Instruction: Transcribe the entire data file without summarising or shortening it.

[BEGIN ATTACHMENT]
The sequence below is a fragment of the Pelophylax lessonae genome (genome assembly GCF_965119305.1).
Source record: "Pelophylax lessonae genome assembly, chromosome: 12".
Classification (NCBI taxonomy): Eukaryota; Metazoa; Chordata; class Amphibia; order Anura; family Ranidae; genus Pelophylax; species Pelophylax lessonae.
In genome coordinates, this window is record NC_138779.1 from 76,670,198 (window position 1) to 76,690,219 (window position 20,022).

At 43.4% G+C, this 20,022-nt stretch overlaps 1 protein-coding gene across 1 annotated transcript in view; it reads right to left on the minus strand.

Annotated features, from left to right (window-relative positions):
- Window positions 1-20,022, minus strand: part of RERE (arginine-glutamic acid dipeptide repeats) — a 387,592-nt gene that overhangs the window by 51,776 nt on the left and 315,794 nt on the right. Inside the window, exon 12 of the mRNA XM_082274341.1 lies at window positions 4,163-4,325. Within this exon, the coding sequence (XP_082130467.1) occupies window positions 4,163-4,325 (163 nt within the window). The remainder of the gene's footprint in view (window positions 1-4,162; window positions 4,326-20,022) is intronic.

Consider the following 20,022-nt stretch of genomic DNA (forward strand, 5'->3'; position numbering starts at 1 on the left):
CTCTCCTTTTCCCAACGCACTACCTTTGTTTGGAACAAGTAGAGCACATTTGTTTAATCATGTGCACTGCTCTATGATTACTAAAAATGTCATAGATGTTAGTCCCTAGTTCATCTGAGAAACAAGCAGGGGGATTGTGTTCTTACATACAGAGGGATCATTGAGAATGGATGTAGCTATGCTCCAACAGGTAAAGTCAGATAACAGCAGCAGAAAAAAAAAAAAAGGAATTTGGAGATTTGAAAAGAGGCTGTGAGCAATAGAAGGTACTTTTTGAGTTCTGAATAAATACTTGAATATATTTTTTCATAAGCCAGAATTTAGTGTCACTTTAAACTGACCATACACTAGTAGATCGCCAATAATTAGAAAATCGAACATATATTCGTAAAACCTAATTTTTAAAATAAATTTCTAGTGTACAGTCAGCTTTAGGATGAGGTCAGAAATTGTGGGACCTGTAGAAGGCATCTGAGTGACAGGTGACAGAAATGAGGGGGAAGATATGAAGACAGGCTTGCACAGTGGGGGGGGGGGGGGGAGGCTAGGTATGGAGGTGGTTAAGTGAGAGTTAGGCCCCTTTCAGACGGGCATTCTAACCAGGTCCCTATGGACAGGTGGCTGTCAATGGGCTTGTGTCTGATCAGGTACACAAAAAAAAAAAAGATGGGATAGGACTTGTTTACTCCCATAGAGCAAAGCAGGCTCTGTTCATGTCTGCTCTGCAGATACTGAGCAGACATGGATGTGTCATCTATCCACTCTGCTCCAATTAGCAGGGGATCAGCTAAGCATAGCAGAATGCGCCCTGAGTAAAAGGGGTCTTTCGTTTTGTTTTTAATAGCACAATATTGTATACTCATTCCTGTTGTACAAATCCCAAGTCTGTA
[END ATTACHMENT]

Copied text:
The sequence below is a fragment of the Pelophylax lessonae genome (genome assembly GCF_965119305.1).
Source record: "Pelophylax lessonae genome assembly, chromosome: 12".
Classification (NCBI taxonomy): Eukaryota; Metazoa; Chordata; class Amphibia; order Anura; family Ranidae; genus Pelophylax; species Pelophylax lessonae.
In genome coordinates, this window is record NC_138779.1 from 76,670,198 (window position 1) to 76,690,219 (window position 20,022).

At 43.4% G+C, this 20,022-nt stretch overlaps 1 protein-coding gene across 1 annotated transcript in view; it reads right to left on the minus strand.

Annotated features, from left to right (window-relative positions):
- Window positions 1-20,022, minus strand: part of RERE (arginine-glutamic acid dipeptide repeats) — a 387,592-nt gene that overhangs the window by 51,776 nt on the left and 315,794 nt on the right. Inside the window, exon 12 of the mRNA XM_082274341.1 lies at window positions 4,163-4,325. Within this exon, the coding sequence (XP_082130467.1) occupies window positions 4,163-4,325 (163 nt within the window). The remainder of the gene's footprint in view (window positions 1-4,162; window positions 4,326-20,022) is intronic.

Consider the following 20,022-nt stretch of genomic DNA (forward strand, 5'->3'; position numbering starts at 1 on the left):
CTCTCCTTTTCCCAACGCACTACCTTTGTTTGGAACAAGTAGAGCACATTTGTTTAATCATGTGCACTGCTCTATGATTACTAAAAATGTCATAGATGTTAGTCCCTAGTTCATCTGAGAAACAAGCAGGGGGATTGTGTTCTTACATACAGAGGGATCATTGAGAATGGATGTAGCTATGCTCCAACAGGTAAAGTCAGATAACAGCAGCAGAAAAAAAAAAAAAGGAATTTGGAGATTTGAAAAGAGGCTGTGAGCAATAGAAGGTACTTTTTGAGTTCTGAATAAATACTTGAATATATTTTTTCATAAGCCAGAATTTAGTGTCACTTTAAACTGACCATACACTAGTAGATCGCCAATAATTAGAAAATCGAACATATATTCGTAAAACCTAATTTTTAAAATAAATTTCTAGTGTACAGTCAGCTTTAGGATGAGGTCAGAAATTGTGGGACCTGTAGAAGGCATCTGAGTGACAGGTGACAGAAATGAGGGGGAAGATATGAAGACAGGCTTGCACAGTGGGGGGGGGGGGGGGAGGCTAGGTATGGAGGTGGTTAAGTGAGAGTTAGGCCCCTTTCAGACGGGCATTCTAACCAGGTCCCTATGGACAGGTGGCTGTCAATGGGCTTGTGTCTGATCAGGTACACAAAAAAAAAAAAGATGGGATAGGACTTGTTTACTCCCATAGAGCAAAGCAGGCTCTGTTCATGTCTGCTCTGCAGATACTGAGCAGACATGGATGTGTCATCTATCCACTCTGCTCCAATTAGCAGGGGATCAGCTAAGCATAGCAGAATGCGCCCTGAGTAAAAGGGGTCTTTCGTTTTGTTTTTAATAGCACAATATTGTATACTCATTCCTGTTGTACAAATCCCAAGTCTGTA